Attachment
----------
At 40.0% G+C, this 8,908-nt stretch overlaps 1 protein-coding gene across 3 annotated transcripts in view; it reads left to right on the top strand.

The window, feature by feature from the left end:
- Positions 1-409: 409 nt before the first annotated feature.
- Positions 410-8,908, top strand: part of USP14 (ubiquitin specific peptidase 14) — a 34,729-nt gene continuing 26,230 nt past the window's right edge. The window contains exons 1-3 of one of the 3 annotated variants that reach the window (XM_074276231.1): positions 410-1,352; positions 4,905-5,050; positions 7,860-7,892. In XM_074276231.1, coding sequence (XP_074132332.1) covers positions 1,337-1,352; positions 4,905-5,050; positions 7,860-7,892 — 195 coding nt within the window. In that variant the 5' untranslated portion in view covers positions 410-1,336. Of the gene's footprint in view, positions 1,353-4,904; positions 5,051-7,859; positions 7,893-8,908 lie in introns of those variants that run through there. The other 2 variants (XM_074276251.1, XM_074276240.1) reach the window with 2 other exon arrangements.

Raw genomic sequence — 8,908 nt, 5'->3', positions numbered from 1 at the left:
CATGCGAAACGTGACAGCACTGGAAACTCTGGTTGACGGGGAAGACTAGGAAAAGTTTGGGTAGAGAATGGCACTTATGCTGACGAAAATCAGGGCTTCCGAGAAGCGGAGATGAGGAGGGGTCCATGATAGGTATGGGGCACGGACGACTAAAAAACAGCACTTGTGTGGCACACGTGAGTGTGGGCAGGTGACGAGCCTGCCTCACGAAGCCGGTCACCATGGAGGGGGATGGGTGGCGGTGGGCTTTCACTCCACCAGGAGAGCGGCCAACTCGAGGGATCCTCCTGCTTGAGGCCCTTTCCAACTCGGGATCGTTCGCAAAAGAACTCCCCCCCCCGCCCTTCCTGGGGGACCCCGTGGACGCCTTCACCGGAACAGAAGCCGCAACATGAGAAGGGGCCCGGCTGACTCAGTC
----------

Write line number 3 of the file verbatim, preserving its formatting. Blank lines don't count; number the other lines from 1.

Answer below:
- Positions 1-409: 409 nt before the first annotated feature.